Bears from the family Ursidae are the only terrestrial mammals that go through gestation, parturition, and lactation during hibernation. This is the 1st study to examine the influence of reproductive status (i.e., nonpregnant, pseudopregnant, or pregnant) on body temperature and blood biochemical profiles in hibernating black bears. Pregnant bears appeared to have higher and more stable body temperatures (37–38°C) than nonpregnant ones (34–36°C) during pregnancy, which was followed by a rapid drop to levels comparable to those of nonpregnant individuals after parturition. In midpregnancy (i.e., January), pregnant bears had higher blood glucose and lower triglyceride concentrations than did nonpregnant ones, whereas blood concentrations of free fatty acids, glycerol, and ketone bodies did not differ significantly. Plasma urea, creatinine, and urea/creatinine levels were significantly lower in pregnant bears than in nonpregnant ones. Pseudopregnant bears showed similar changes in body temperature and blood profiles to pregnant ones, but blood glucose levels in January were significantly lower than those in pregnant bears. These results suggest that pregnant bears maintain homeothermic conditions and supply nutrients to the fetus by stimulating thermogenesis, gluconeogenesis, and urea recycling during hibernation. In addition, these physiological changes appear to be mainly caused by corpus luteum–derived factors (e.g., progesterone) but also were facilitated by placental factors.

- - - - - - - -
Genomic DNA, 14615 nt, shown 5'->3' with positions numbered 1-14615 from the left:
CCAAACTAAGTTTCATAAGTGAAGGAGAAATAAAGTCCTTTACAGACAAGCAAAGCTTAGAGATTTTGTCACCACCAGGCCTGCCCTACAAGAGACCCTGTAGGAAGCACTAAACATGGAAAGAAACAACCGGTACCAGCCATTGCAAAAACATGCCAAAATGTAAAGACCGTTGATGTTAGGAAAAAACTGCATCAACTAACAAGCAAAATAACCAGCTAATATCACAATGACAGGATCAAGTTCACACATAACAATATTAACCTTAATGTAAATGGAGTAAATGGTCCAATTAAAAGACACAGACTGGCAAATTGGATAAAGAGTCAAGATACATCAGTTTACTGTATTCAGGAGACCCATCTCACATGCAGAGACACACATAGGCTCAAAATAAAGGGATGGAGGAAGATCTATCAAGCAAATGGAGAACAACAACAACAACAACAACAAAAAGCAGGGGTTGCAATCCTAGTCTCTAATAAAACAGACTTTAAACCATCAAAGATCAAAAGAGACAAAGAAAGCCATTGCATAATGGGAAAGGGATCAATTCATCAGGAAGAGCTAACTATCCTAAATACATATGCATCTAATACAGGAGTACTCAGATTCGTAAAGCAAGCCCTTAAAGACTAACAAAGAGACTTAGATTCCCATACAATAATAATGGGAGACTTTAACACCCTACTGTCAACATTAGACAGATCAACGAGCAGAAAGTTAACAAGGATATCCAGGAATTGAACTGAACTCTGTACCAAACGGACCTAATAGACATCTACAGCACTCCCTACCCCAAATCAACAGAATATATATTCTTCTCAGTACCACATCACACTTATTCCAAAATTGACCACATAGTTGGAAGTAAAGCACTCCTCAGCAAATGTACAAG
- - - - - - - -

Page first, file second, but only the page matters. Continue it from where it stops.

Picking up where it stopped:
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Vol. 94 • No. 3